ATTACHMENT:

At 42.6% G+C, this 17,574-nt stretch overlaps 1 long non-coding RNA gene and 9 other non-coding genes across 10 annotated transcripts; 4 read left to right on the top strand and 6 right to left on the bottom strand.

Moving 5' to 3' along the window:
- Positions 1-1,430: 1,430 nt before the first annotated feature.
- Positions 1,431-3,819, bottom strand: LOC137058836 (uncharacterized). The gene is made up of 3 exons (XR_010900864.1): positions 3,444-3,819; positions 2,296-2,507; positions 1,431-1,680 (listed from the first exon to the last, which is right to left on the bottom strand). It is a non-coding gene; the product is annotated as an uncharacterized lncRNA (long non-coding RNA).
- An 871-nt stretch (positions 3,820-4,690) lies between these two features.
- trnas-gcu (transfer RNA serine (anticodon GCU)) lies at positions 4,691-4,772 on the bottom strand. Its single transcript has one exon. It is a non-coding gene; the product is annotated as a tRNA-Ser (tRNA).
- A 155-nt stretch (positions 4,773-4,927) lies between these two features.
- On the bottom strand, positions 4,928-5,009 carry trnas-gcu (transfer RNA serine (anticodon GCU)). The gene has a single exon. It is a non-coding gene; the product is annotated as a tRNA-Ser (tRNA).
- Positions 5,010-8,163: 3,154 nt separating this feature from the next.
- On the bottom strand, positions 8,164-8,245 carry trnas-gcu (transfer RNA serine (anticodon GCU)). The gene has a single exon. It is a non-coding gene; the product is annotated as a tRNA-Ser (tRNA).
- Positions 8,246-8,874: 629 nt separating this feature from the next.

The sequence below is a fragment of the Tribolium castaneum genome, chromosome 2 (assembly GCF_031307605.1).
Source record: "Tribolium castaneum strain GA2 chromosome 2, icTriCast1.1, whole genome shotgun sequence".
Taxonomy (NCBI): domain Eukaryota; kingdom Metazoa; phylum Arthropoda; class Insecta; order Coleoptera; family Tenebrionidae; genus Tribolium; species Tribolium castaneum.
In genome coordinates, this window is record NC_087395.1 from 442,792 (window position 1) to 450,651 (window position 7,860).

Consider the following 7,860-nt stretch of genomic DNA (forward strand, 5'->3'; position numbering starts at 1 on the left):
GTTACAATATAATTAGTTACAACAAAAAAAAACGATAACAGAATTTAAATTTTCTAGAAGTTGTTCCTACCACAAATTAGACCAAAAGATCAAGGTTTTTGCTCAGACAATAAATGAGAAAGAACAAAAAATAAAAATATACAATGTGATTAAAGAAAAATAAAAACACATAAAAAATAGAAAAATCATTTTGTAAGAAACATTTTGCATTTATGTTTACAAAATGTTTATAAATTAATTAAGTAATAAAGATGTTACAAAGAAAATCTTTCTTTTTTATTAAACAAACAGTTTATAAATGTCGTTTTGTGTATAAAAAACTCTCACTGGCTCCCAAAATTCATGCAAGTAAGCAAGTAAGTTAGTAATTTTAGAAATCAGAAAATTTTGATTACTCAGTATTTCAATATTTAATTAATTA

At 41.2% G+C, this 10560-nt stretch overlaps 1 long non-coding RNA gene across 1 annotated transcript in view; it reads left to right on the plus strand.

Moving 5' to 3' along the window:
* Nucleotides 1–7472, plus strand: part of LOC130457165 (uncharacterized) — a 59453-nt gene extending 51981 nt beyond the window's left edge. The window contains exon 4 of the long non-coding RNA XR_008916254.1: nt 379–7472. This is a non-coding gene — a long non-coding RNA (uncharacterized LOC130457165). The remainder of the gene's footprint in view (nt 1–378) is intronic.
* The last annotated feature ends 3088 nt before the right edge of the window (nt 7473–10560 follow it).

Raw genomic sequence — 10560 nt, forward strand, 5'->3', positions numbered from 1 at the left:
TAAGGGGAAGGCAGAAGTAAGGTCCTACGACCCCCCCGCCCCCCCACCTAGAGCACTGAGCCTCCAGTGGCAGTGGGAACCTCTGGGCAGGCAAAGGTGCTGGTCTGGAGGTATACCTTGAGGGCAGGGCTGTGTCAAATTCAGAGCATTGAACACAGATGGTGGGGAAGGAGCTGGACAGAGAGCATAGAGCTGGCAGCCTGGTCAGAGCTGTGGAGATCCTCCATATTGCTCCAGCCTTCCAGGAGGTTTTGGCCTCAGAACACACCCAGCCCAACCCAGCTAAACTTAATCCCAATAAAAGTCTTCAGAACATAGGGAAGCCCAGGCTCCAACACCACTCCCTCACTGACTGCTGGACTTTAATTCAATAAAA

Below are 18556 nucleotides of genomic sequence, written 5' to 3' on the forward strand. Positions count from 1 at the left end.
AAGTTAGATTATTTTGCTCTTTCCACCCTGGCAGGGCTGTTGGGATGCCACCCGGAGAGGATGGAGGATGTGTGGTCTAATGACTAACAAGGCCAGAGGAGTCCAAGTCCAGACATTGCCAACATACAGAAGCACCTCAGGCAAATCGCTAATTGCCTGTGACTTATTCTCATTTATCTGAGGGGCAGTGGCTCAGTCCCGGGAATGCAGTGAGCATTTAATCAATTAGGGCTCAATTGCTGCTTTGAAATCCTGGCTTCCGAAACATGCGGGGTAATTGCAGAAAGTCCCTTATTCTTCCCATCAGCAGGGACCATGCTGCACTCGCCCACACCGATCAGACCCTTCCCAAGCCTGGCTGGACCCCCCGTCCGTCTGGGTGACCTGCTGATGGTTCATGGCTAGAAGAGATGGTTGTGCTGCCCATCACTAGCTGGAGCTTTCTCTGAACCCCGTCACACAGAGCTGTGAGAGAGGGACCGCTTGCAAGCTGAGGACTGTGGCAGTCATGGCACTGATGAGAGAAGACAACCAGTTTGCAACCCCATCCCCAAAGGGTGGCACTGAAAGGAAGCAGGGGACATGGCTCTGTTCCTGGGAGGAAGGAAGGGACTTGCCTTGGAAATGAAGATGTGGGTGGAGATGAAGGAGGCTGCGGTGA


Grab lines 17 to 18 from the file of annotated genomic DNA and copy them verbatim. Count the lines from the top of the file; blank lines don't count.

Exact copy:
GTTACAATATAATTAGTTACAACAAAAAAAAACGATAACAGAATTTAAATTTTCTAGAAGTTGTTCCTACCACAAATTAGACCAAAAGATCAAGGTTTTTGCTCAGACAATAAATGAGAAAGAACAAAAAATAAAAATATACAATGTGATTAAAGAAAAATAAAAACACATAAAAAATAGAAAAATCATTTTGTAAGAAACATTTTGCATTTATGTTTACAAAATGTTTATAAATTAATTAAGTAATAAAGATGTTACAAAGAAAATCTTTCTTTTTTATTAAACAAACAGTTTATAAATGTCGTTTTGTGTATAAAAAACTCTCACTGGCTCCCAAAATTCATGCAAGTAAGCAAGTAAGTTAGTAATTTTAGAAATCAGAAAATTTTGATTACTCAGTATTTCAATATTTAATTAATTA

At 41.2% G+C, this 10560-nt stretch overlaps 1 long non-coding RNA gene across 1 annotated transcript in view; it reads left to right on the plus strand.